Module rustc_data_structures::obligation_forest

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The ObligationForest is a utility data structure used in trait matching to track the set of outstanding obligations (those not yet resolved to success or error). It also tracks the “backtrace” of each pending obligation (why we are trying to figure this out in the first place).

§External view

ObligationForest supports two main public operations (there are a few others not discussed here):

  1. Add a new root obligations (register_obligation).
  2. Process the pending obligations (process_obligations).

When a new obligation N is added, it becomes the root of an obligation tree. This tree can also carry some per-tree state T, which is given at the same time. This tree is a singleton to start, so N is both the root and the only leaf. Each time the process_obligations method is called, it will invoke its callback with every pending obligation (so that will include N, the first time). The callback also receives a (mutable) reference to the per-tree state T. The callback should process the obligation O that it is given and return a ProcessResult:

  • Unchanged -> ambiguous result. Obligation was neither a success nor a failure. It is assumed that further attempts to process the obligation will yield the same result unless something in the surrounding environment changes.
  • Changed(C) - the obligation was shallowly successful. The vector C is a list of subobligations. The meaning of this is that O was successful on the assumption that all the obligations in C are also successful. Therefore, O is only considered a “true” success if C is empty. Otherwise, O is put into a suspended state and the obligations in C become the new pending obligations. They will be processed the next time you call process_obligations.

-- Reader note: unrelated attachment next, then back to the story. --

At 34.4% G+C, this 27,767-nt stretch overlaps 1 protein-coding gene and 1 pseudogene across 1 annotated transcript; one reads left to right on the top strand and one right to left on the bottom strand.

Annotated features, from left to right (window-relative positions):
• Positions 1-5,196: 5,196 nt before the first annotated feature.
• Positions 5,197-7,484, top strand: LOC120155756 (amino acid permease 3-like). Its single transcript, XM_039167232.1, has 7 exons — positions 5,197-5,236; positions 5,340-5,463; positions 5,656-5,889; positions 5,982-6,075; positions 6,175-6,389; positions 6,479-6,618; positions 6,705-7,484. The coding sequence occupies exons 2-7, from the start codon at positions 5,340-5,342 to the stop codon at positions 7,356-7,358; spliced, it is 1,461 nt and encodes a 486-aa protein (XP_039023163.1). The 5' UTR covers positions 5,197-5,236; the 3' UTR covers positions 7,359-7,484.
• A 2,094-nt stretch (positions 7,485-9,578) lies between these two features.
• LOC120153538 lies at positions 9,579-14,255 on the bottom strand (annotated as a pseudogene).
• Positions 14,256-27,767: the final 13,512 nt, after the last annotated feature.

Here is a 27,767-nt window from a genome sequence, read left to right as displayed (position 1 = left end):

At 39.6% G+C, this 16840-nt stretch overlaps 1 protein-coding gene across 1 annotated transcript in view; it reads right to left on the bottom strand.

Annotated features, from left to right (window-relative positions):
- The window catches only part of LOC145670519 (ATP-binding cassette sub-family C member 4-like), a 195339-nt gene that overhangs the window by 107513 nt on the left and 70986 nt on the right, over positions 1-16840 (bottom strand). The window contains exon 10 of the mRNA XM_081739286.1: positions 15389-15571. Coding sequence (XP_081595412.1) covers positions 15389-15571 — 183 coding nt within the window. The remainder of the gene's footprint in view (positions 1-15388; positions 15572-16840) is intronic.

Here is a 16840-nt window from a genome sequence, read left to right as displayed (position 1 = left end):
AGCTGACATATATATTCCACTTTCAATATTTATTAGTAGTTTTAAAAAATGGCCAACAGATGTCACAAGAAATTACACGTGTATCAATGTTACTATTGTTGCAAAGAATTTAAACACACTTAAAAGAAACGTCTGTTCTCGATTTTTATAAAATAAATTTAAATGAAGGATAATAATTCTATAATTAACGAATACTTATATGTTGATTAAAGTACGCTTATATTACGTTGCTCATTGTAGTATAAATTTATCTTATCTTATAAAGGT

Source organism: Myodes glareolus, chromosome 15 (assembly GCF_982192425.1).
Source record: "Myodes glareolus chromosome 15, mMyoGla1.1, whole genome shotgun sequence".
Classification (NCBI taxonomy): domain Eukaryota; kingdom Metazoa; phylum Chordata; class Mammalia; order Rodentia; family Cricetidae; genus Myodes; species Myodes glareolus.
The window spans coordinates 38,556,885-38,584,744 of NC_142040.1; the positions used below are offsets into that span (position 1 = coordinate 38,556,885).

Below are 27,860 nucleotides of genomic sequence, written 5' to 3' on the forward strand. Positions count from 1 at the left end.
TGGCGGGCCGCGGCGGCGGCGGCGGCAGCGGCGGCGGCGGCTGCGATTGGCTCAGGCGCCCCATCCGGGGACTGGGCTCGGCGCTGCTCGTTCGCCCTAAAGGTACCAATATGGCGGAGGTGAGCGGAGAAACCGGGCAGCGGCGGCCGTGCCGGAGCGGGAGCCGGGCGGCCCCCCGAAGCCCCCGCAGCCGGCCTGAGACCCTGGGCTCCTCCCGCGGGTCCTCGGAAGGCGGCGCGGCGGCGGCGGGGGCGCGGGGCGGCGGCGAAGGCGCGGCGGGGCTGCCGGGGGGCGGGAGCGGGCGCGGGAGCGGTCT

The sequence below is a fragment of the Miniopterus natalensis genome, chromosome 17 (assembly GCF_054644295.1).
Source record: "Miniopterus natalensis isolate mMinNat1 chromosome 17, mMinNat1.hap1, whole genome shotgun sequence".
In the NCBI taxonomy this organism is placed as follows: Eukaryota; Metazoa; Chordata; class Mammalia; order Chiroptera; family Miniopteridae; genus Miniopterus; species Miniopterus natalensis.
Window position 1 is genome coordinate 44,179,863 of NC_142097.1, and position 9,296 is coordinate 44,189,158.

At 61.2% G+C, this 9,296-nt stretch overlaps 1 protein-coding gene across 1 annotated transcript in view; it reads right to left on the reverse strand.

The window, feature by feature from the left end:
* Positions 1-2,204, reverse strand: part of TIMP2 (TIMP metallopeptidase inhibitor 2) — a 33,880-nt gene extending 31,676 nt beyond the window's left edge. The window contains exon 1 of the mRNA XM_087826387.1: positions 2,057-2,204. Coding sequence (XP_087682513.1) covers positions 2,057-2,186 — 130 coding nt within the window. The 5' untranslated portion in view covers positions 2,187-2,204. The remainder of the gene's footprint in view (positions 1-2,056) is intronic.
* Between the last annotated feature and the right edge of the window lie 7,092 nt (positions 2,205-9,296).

• Error(E) -> obligation failed with error E. We will collect this error and return it from process_obligations, along with the “backtrace” of obligations (that is, the list of obligations up to and including the root of the failed obligation). No further obligations from that same tree will be processed, since the tree is now considered to be in error.

When the call to process_obligations completes, you get back an Outcome, which includes two bits of information:

  • completed: a list of obligations where processing was fully completed without error (meaning that all transitive subobligations have also been completed). So, for example, if the callback from process_obligations returns Changed(C) for some obligation O, then O will be considered completed right away if C is the empty vector. Otherwise it will only be considered completed once all the obligations in C have been found completed.
  • errors: a list of errors that occurred and associated backtraces at the time of error, which can be used to give context to the user.

Upon completion, none of the existing obligations were shallowly successful (that is, no callback returned Changed(_)). This implies that all obligations were either errors or returned an ambiguous result.

§Implementation details

For the most part, comments specific to the implementation are in the code. This file only contains a very high-level overview. Basically, the forest is stored in a vector. Each element of the vector is a node in some tree. Each node in the vector has the index of its dependents, including the first dependent which is known as the parent. It also has a current state, described by NodeState. After each processing step, we compress the vector to remove completed and error nodes, which aren’t needed anymore.




  • NodeState 🔒
    The state of one node in some tree within the forest. This represents the current state of processing for the obligation (of type O) associated with this node.
  • The result type used by process_obligation.


Type Aliases§